Mysterious Realms RPG (PC) review
"The game with a title so uninspired, thinking up a clever pun feels like a waste of my time."
Thereís an equal chance Iíll either come back later to improve that tagline, or just admit defeat on this one.
On the surface, Mysterious Realms RPG is a game so generic that it actually considers Mysterious Realms RPG an appropriate title. The introduction is a text dump of broken English that might be poking at the fourth wall a bit, or it might just be bad. The gist? Fantasy shenanigans! You control a party of two who have to save the entire world, on the understanding that the entire world consists of one town and the small collection of monster nests inconveniently located scant meters away. The game looks like something from the Windows 3.1 roguelike shareware catalogue a la Castle of the Winds, with comparable depth. To be clear, you should not be expecting an off-brand Spiderweb Software game. Realms just ainít that deep.
Youíll find everything youíd expect to find in short order. Procedurally generated dungeon floors filled with goblins and spiders to ineffectually stab at. Hidden traps you might disarm, but probably wonít. Loot to horde and new weapons to discover or purchase at ye olde weapons shoppe. Experience points to reap and invest, skills to bolster, and delicious statistic points to engorge. It would be lusciously easy to write Realms off as just another shallow not-quite-Rogue game, but itís not. Because its combat is this weird jumble of deck building, colour matching and gem collecting that Iím now obliged to try and explain. Iíve not been looking forward to this part so, if I fail to explain it properly, I promise, itís actually pretty cool.
Okay. So. Each of your two characters have up to four abilities on tap, and these are all governed by superficial colours youíre randomly dealt at the start of each battle. Except, theyíre not just colours, theyíre also numbers, so each gem serves two functions upon being played. Using enough gems of a certain colour will enable you to use your abilities, while the numbers correspond to the amount of damage spending that card will inflict on the enemy forces. Except, those five gems are a shared pool across your duo. It means you have to try and balance out your cards so youíre not neglecting one line of attack and stacking all your hopes on one avenue of damage.
Except, thatís just the basics of it. You can cause bonus damage if you link together certain combinations of colours, and the gem stack donít refresh at the end of each battle. Which is great is youíve been building something and the stupid wood golem dies before you can unleash it. Or, itís bloody awful, because you panic dump resources into downing that fire elemental, and now your cards are a mess. Itís a constant battle of not only trying to win the war youíre waging, but trying to ensure youíre in a good place for the next fight that comes along.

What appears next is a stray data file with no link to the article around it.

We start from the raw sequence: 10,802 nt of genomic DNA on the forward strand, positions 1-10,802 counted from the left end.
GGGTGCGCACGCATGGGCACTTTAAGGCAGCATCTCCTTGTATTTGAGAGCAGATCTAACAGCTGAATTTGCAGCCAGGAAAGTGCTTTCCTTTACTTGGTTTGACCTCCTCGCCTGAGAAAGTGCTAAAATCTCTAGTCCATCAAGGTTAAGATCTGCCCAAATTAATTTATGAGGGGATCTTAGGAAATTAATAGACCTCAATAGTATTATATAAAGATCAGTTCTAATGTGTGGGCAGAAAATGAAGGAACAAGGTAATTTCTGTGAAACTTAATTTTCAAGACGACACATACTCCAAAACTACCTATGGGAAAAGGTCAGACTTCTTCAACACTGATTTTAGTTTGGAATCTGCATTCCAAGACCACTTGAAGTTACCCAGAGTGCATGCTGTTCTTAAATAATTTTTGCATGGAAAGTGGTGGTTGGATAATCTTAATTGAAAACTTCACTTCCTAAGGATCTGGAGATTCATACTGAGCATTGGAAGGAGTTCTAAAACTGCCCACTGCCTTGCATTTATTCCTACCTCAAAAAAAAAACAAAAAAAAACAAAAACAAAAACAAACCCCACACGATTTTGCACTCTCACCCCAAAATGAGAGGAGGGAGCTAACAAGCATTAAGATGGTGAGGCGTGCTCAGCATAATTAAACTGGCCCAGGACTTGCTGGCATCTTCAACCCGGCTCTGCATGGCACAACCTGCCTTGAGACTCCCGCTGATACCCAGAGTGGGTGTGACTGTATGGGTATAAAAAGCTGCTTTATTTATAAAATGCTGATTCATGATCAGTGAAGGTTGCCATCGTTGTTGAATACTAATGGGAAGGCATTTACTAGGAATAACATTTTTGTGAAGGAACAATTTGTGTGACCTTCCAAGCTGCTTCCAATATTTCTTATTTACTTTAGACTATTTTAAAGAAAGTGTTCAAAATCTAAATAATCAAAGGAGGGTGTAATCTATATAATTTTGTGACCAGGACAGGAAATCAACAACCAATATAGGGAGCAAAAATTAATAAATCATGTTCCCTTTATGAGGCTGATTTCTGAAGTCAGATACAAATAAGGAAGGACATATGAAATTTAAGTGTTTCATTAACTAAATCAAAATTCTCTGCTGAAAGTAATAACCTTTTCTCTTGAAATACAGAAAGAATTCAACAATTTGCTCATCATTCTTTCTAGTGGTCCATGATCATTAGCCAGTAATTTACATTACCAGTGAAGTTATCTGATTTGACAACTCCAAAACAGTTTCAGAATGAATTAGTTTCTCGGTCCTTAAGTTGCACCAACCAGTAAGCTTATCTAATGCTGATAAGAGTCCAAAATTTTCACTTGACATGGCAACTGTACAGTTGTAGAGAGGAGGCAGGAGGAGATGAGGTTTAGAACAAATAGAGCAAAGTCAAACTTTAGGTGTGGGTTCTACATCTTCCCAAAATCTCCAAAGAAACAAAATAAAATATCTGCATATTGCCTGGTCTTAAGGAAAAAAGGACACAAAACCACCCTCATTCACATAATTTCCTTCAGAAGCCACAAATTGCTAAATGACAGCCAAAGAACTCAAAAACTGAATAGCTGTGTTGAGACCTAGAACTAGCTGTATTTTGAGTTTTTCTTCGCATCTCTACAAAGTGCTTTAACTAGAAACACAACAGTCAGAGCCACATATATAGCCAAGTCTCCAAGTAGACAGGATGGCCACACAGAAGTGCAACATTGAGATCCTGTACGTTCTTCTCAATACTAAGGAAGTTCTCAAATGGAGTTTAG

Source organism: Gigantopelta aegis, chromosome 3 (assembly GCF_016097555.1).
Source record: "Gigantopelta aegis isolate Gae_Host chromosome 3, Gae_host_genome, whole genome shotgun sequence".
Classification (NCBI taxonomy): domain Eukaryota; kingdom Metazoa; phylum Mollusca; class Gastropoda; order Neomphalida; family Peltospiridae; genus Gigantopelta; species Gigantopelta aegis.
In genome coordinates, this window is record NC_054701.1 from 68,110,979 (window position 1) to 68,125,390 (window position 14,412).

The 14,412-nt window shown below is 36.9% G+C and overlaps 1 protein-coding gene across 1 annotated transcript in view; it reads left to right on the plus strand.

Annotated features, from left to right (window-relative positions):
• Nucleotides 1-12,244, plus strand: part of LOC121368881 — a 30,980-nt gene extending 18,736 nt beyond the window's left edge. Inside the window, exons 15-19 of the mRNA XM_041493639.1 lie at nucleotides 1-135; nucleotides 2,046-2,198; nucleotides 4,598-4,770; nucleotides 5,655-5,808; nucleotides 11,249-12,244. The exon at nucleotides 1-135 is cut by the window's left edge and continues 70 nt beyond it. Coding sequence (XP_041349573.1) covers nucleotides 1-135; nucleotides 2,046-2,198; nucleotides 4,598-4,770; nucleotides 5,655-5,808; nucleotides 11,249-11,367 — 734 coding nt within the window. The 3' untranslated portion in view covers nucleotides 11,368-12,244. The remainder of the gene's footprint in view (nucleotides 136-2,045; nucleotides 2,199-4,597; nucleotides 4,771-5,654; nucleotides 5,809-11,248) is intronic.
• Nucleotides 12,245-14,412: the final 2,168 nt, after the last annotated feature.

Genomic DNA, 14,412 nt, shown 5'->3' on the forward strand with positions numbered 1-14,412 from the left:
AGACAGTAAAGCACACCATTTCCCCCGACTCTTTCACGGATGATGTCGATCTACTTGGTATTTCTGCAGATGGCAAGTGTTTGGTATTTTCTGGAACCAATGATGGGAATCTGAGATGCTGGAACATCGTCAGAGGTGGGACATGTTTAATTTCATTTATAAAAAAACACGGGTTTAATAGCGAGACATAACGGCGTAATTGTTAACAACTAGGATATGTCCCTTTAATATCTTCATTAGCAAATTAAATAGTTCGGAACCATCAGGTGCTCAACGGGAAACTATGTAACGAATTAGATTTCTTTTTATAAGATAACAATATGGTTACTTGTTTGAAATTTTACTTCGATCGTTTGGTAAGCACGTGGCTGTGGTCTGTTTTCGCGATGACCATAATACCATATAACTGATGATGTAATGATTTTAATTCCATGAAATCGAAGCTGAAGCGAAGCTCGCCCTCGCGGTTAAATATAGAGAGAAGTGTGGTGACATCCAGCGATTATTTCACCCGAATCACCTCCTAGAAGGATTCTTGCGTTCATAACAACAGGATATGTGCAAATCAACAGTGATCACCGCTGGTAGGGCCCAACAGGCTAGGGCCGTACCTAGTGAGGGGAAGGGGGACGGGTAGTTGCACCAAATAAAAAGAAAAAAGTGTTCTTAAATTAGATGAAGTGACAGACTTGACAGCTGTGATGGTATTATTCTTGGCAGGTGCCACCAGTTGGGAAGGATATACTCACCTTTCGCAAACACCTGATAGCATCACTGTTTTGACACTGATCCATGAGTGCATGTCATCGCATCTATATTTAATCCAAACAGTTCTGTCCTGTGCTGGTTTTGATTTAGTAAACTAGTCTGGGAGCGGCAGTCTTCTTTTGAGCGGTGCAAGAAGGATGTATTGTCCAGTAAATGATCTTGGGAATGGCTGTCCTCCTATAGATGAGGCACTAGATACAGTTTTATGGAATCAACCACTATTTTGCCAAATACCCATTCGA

Really Realms is carried by the unique strategy the gem/card arsenal provides, and itís not shy about this. Thereís no deep lore about the monster lairs; they just need to die because some moron built an entire village a mere stoneís throw away and have only now realised this could have been a bad idea. The townís stores don't just let you pick up a handful of healing items and some slightly less awful armour, but give you the chance to sink funds into your deck. You then have to make the tricky choice on where your money goes; building up your deck around your preferred abilities or equipment upgrades needed to keep yourself alive. Each becomes equally important as your dungeon delves climb in complexity.
Soon, youíll be triggering random events that might ask for a simple stat check, or might require you to sacrifice a card for the rest of the expedition. Or youíll discover ways to initiate trades or take on extra busy work tasks for bonus experience or items. Thereís occasionally clever touches applied to the late dungeons to make sure youíre not sleeping on them, but exploration is Realmsí obligation rather than its highlight. Thereís little to separate the low-end fantasy adventuring from the throngs of other games that have taken a swing at being My First Exile. But what does separate it, the multi-tiered deck-based combat, is the fevered machinations of a lunatic. It wonít make a lot of sense to people taking their first faltering steps into the novice dungeons where youíll mow through cannon fodder regardless of what you do, but youíll have to learn how it all fits together sooner rather than later if you want to progress. Itís unique, itís weirdly engaging and, above it, itís a hell of a lot more interesting than I was was expecting from a videogame that willingly labels itself Mysterious Realms RPG
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